For example, neither the Imperial Parliament nor the Parliament of Canada has ever amended the text of section 37 of the Constitution Act, 1867, which lists the number of MPs per province and the total number of MPs in the House of Commons upon Confederation in 1867, but admitting new provinces into Confederation and applying the Representation Formula under section 51(1) of the Constitution Act, 1867 after each decennial census has steadily increased these totals. The Department of Justice began altering the text of section 37 under Driedger’s doctrine of “indirect amendment” in 1957 but failed to do so consistently. The Department of Justice’s most recent consolidation from 1 January 2021, for instance, says that the House of Commons consists of 308 members when, in fact, the Representation Order issued under the Electoral Boundaries Readjustment Act increased the size of the House of Commons to 338 MPs and entered into force in 2014, fully seven years earlier.[5] Similarly, the Department of Justice never “indirectly amended” references to “Newfoundland” into “Newfoundland and Labrador” after the Constitution Amendment, 2001 (Newfoundland and Labrador) entered into force in December 2001; as such, sections 22 and 37 of the Constitution Act, 1867 (which list the number of Senators and Members of the House of Commons, respectively) still say “Newfoundland” instead of “Newfoundland and Labrador” in the consolidations from 2013 and 2021.[6] Bur has solved this problem in his compilation by applying the Department of Justice’s methods more rigorously than the Department of Justice itself: he updated sections 22 and 37 of the Constitution Act, 1867 to say “Newfoundland and Labrador,” and he cited the Constitution Amendment, 2001 as justification for his indirect amendment.[7]

As Bur himself readily acknowledges in the preface of his work, consolidating constitutional statutes always depends upon the considered judgement of those who consolidate them: “In the absence of express wording that an earlier provision had been amended or repealed, I exercised my judgement and removed the affected provision from the body of the text.”[8] Different consolidations might therefore look different, even to the point where the text of the provisions of the Constitution Acts themselves differ from one consolidation to another.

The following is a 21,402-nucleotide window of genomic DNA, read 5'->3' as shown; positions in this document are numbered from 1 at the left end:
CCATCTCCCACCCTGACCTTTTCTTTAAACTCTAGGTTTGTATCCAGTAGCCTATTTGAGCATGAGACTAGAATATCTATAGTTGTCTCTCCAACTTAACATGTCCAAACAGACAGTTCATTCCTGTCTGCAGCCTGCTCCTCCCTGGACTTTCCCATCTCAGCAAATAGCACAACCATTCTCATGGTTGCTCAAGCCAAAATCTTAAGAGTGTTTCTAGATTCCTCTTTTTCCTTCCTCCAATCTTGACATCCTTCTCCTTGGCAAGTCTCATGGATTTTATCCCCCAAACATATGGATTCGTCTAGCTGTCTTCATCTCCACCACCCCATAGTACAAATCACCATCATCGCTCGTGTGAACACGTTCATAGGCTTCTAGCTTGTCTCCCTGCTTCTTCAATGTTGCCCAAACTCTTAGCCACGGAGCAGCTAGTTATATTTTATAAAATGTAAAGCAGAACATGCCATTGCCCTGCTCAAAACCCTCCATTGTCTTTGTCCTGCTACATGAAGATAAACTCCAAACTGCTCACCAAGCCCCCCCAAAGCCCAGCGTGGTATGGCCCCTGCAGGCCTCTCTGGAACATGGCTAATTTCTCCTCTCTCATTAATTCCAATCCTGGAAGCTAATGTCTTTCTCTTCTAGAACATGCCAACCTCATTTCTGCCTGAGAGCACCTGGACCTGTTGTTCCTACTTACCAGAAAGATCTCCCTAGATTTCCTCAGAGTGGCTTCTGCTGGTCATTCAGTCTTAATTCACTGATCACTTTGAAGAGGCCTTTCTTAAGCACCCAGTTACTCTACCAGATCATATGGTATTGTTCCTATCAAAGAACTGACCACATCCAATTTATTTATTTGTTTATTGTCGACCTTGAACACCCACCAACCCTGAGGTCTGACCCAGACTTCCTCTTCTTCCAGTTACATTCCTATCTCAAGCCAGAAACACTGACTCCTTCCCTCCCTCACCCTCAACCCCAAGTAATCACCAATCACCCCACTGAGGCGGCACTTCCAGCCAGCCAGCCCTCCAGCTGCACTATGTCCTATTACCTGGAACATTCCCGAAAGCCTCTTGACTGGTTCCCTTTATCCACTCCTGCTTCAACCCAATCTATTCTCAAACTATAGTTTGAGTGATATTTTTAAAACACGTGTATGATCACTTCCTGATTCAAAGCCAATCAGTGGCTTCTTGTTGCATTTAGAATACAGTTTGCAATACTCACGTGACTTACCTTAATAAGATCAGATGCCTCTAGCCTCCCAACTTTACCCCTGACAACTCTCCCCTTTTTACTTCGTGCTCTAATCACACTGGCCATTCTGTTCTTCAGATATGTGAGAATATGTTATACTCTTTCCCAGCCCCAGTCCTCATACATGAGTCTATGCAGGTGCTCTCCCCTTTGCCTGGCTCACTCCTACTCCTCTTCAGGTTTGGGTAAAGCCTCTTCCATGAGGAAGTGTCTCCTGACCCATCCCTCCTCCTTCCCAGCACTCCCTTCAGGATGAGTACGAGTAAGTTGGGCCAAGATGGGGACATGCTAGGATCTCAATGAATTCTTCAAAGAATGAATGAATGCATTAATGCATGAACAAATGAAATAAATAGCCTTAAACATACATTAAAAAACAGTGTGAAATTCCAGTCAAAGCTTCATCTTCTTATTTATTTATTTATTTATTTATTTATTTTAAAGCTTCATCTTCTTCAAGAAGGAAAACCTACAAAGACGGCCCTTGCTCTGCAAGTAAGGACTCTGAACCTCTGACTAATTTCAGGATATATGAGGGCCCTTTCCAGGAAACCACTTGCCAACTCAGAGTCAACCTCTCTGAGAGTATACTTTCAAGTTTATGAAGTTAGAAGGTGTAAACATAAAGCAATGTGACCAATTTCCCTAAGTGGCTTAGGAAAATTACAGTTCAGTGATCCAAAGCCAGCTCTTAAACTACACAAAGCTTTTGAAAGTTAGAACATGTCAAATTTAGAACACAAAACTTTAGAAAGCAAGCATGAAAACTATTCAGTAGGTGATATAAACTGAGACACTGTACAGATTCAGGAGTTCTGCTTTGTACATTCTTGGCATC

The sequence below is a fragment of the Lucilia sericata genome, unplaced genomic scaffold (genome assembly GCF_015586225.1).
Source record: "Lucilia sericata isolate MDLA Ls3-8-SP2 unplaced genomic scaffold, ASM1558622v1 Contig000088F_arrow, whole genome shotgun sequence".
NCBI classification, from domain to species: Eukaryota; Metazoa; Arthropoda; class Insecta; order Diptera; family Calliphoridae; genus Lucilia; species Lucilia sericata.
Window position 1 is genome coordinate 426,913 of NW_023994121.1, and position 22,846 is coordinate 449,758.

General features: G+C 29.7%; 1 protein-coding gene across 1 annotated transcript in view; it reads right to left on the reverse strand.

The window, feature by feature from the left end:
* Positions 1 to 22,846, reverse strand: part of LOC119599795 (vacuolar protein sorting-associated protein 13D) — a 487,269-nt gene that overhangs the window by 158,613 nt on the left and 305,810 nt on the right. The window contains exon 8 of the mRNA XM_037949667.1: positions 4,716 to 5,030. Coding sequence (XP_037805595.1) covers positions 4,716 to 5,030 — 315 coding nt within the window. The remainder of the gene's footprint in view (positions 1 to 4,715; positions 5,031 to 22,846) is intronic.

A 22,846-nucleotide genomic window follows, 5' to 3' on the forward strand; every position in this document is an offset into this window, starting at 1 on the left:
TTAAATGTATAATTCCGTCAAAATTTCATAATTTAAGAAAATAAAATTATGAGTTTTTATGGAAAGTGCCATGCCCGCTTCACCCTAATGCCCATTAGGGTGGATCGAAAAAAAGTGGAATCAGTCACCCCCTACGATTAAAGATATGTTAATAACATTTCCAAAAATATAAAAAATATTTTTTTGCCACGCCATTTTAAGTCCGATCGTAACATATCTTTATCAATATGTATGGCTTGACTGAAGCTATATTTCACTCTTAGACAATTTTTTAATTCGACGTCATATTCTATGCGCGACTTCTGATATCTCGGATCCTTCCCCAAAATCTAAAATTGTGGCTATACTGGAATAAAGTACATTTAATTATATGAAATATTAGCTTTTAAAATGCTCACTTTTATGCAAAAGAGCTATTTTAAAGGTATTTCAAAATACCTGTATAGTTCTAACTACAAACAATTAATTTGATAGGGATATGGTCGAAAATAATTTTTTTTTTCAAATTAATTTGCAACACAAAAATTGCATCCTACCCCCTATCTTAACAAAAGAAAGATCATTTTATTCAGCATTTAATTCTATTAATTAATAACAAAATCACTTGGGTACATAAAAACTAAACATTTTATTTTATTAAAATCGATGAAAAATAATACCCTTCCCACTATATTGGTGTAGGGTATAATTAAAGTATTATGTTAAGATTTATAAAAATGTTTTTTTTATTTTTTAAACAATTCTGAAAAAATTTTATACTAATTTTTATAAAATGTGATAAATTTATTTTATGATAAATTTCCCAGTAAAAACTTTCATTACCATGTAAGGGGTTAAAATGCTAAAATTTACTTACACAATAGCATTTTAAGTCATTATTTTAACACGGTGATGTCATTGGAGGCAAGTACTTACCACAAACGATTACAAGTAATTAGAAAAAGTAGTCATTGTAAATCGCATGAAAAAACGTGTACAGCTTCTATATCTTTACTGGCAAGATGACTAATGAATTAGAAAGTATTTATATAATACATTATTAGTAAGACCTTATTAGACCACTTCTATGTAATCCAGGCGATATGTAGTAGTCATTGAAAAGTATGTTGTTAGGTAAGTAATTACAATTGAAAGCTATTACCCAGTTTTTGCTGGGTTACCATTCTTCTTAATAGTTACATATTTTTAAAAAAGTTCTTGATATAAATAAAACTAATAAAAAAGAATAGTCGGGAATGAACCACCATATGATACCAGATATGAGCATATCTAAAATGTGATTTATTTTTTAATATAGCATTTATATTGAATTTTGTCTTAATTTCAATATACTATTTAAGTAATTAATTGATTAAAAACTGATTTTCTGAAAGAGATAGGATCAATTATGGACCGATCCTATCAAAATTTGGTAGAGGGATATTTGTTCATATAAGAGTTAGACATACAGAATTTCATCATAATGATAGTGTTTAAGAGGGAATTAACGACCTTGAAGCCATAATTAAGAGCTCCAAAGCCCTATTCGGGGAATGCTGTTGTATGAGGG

The Government of Quebec also released its own “Administrative Consolidation of the Constitution Act, 1867 and the Canada Act, 1982” in 2021, and it differs from the Department of Justice’s consolidation of January 2021 and Bur’s Laws of the Constitution of November 2020. Quebec, for instance, rejected the doctrine of indirect amendment entirely and preserved the original wording of sections 22 and 37 and all other sections of the Constitution Act, 1867.[9] The Legislature of Quebec has now also amended the Constitution Act, 1867 directly by adding two new sections into Quebec’s provincial constitution under the Section 45 Amending Procedure. The Official and Common Language of Quebec Bill inserted sections 90.1 and 90.2 into the Constitution Act, 1867 declaring that “Quebeckers form a nation” and that “French is the only official language of Quebec and the common language of the Quebec nation.”

Quebec swiftly issued the 2nd edition of its “Administrative Codification” on 1 June 2022 to take these amendments into account. It will be interesting to see whether the federal Department of Justice regards the Legislature of Quebec’s constitutional amendment as legitimate direct amendments to the text of the Constitution Act, 1867 and therefore whether it will include these new sections 90.1 and 90.2 in its next consolidation, and whether Bur would include these provisions if he produces a 2nd edition of the present Laws of the Constitution.

Conclusion

All these considerations point to a startling conclusion: no one seems to maintain, or there does not seem to exist, an official, authoritative version of the Constitution Acts, the Constitution of Canada, or the constitutions of the provinces. We have entered a post-modern era of Constitution-making.

Certainly before Patriation, provincial legislatures could not amend the text of the British North America Act, 1867 directly because it remained an Imperial statute, and the Imperial Parliament had only ever delegated to the Parliament of Canada a limited authority to amend some of its provisions directly in 1949. For example, Quebec abolished its Legislative Council in 1968 but did so through an organic provincial statute. This provincial statute repealed by necessary implication sections 71 to 79 of the British North America Act, 1867, but both the federal Department of Justice and Quebec’s Secretariat of Canadian Relations continue to list sections 71 to 79, inclusive, in their respective consolidations as spent and inoperative provisions. But I think that after Patriation and the establishment of the Section 45 Amending Procedure, there exists at least a plausible argument that provincial legislatures can amend directly the text of Part V of the Constitution Act, 1867, which contains “Provincial Constitutions.”